Google Fiber Pulls Plug on Negotiations for Northwestern Vermont Broadband Network
Two communications union districts serving northwestern Vermont no longer plan to jointly build and operate an “open access” fiber broadband network in the region.
The plan fell apart after Google Fiber pulled the plug last week on negotiations that were near completion for it to become the proposed network’s first internet service provider. In doing so, it cited a lack of confidence in the ability of Lamoille FiberNet — one of the districts — to carry out the project.
The proposed partnership was heralded as a major step toward expanding broadband access in communities with some of the least access to reliable, high-speed internet in the state.
Sean Kio, executive director of Northwest Fiberworx — which covers just under 30,000 addresses across Franklin, Grand Isle and Chittenden counties — detailed the situation in an Aug. 17 letter to the organization’s governing board that was obtained by VTDigger.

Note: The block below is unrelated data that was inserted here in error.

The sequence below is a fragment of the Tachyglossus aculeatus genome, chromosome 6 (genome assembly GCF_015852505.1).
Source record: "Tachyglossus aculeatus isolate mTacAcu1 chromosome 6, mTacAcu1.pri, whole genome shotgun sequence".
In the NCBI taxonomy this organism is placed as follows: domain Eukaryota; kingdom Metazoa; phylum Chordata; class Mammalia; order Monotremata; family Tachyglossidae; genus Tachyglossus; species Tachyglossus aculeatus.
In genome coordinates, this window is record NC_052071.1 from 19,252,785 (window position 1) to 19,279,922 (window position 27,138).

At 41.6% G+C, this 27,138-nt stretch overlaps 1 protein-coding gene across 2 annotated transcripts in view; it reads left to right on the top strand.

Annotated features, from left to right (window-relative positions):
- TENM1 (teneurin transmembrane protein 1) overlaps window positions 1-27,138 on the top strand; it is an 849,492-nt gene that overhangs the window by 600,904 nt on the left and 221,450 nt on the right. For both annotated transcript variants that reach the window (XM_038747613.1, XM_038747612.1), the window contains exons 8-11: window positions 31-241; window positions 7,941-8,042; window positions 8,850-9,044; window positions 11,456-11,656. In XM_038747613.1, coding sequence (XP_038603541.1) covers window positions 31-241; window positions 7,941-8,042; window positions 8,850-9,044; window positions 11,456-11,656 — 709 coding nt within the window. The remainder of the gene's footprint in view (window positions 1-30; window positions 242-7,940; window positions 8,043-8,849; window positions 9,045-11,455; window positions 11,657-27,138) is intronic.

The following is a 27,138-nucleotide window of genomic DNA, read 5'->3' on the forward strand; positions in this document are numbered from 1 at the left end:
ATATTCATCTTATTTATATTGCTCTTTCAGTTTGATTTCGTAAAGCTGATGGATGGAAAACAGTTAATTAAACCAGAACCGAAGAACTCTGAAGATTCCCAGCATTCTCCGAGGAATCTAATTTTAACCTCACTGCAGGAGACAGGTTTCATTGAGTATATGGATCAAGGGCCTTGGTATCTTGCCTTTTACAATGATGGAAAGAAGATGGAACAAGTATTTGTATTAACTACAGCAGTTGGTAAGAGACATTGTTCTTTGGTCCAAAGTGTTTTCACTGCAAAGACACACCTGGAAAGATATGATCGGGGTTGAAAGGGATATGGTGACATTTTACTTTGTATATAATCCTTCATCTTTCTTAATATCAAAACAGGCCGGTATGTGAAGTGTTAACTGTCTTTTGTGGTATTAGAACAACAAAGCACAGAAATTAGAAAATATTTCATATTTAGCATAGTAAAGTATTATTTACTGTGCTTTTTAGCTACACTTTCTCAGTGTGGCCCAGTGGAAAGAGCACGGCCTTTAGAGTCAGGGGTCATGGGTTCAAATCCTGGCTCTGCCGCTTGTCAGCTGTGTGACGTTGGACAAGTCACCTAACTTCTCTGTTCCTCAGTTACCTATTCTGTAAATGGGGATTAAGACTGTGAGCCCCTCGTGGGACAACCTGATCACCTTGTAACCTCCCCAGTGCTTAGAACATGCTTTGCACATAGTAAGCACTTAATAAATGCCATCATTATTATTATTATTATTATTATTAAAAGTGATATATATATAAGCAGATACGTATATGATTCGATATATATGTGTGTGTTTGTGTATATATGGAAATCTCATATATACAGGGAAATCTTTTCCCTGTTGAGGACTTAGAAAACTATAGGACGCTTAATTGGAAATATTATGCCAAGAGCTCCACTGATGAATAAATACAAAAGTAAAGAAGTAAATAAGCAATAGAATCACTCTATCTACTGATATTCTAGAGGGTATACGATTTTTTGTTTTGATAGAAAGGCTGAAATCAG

He confirmed the details in an interview, saying that Northwest Fiberworx still wants to build, own and maintain an open access network in the three counties it serves.
But without the addition of the roughly 14,000 addresses in neighboring Lamoille County covered by Lamoille FiberNet, no existing proposal has enough addresses to meet the 42,000 minimum required by Google Fiber, he said.
Open access networks provide infrastructure for multiple, competing internet service providers, rather than just one.
Kio wrote in the letter that a consultant hired by Lamoille FiberNet conducted a review of the organization’s plans for the Google Fiber partnership on Aug. 1, and found that initial cost assumptions provided by a previous consultant were no longer viable.
The organization also was concerned that a proposed agreement with Google Fiber was “onerous and unrealistic,” he wrote, and that it wasn’t currently possible for the district to reach all of the addresses it needed to.
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